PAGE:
Selection of the Gpa1 candidate
The four blue copper proteins within this region share at least 75% sequence identity, and the coding products of G9 and G12 vary by only one amino acid (aa) substitution. We speculated that these blue copper proteins may function redundantly, and mutation on one gene may not result in apparent phenotype change. Moreover, the AOX encoded by G13 is incomplete, and was eliminated from further analysis. Using Bowman, BW397, Lyallpur and its isogenic mutant GSHO 519, we focused on identifying sequence polymorphism between the gene alleles in G11 and G14 (HvPTOX).
Although a few SNPs were detected between the Bowman and Morex alleles of G11, Bowman, BW397, GSHO 519 and Lyallpur share identical genomic sequences including the coding region. This suggested that G11 might not be one of the candidates for Gpa1.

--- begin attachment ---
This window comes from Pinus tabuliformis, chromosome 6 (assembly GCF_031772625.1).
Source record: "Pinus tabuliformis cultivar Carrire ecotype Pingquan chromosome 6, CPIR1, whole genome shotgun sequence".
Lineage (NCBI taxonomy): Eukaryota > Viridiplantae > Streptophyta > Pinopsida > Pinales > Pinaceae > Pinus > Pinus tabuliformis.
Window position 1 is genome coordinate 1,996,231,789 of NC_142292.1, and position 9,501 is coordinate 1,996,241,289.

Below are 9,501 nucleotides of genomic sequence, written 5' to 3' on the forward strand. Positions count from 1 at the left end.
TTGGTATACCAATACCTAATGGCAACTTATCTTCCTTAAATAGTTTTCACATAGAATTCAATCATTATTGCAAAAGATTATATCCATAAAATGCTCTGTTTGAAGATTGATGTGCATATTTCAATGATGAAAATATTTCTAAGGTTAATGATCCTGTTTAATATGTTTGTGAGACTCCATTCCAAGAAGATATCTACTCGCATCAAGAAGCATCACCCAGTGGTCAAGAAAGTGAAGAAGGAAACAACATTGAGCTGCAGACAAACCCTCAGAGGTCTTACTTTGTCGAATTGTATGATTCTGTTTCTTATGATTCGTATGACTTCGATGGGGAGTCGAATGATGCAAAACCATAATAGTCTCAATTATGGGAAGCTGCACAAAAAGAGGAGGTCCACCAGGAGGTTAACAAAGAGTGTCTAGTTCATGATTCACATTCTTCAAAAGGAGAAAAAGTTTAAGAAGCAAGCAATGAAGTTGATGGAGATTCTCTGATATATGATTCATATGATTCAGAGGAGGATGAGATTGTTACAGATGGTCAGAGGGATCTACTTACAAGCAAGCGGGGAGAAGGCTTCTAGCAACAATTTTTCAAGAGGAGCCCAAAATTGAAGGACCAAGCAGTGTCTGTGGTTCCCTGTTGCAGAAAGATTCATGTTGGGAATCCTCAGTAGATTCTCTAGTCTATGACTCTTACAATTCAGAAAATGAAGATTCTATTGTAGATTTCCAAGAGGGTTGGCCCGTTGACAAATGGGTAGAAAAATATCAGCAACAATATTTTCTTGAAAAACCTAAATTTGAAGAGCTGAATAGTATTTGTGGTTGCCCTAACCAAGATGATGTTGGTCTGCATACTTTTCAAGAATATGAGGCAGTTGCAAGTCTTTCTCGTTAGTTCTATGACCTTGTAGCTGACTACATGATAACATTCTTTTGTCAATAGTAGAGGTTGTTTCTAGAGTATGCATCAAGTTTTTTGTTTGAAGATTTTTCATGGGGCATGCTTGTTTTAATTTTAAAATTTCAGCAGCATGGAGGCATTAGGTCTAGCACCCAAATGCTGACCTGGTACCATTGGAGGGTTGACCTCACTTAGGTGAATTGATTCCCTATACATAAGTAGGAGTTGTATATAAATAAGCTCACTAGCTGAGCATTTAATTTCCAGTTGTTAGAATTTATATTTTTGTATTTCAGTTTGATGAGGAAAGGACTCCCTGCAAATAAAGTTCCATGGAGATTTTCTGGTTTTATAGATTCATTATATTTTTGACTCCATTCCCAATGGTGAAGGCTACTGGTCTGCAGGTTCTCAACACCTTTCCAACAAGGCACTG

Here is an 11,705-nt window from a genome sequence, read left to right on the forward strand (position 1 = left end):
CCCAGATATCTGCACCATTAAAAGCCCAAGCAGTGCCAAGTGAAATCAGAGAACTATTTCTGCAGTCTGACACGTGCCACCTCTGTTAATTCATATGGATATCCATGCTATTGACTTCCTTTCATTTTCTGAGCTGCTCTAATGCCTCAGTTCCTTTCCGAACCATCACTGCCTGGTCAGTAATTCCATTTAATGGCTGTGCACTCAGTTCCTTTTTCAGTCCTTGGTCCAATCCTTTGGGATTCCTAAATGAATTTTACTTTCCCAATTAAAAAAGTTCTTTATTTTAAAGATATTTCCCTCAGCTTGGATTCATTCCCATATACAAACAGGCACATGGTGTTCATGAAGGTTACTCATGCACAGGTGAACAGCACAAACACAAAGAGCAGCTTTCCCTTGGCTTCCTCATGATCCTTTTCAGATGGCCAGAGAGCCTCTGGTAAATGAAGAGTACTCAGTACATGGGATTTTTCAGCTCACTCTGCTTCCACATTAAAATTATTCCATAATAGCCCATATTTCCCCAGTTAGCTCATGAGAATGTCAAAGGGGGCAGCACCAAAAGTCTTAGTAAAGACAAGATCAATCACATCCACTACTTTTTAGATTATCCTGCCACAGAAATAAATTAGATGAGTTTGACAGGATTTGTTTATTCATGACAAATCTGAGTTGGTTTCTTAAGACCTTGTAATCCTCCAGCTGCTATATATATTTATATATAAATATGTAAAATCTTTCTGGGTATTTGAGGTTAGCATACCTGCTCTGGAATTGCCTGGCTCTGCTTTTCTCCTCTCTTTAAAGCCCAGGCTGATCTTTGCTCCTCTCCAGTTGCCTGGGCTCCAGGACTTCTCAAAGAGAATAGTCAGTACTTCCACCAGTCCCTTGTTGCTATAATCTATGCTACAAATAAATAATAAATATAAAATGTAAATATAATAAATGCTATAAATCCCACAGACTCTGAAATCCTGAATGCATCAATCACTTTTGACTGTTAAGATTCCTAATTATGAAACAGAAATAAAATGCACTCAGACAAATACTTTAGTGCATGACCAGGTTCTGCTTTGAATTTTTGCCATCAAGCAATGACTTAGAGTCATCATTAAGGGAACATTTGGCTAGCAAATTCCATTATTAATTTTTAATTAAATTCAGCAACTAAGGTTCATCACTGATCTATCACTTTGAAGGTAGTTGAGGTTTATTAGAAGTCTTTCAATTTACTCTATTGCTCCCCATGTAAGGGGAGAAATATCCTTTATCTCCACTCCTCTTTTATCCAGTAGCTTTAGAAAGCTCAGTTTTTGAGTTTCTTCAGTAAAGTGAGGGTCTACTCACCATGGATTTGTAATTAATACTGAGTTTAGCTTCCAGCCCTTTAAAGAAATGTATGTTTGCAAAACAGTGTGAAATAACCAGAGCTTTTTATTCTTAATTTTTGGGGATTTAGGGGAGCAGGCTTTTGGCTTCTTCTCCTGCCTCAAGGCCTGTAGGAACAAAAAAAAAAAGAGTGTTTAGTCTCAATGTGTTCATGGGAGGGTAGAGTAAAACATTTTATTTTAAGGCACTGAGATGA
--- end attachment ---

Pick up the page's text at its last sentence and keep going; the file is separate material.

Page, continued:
Gene prediction and EST matches (DK626738, DK619131, BF626913, RUS39D06w and HB15J15r) showed that HvPTOX contains 10 coding exons and 9 introns (Fig. 4a). The full-length coding region was successfully amplified in Bowman and Lyallpur, but not in mutants of BW397 and GSHO519 (Fig. 4b, Additional Table 2). We only obtained the 3′ region of the coding sequence in the mutants (Fig. 4b, Additional Table 2). To capture the full length of HvPTOX, we conducted FPNI-PCR to acquire the coding sequence at the 5′ region. Sequencing of the product derived from FPNI-PCR indicated that the first three and almost half of the fourth exon were missing in the mutated allele. However, the sequence proximal to the fourth exon of HvPTOX in BW397 cannot be aligned to the assembled reference genome, and it is not homologous to any known protein coding sequences or transposable elements.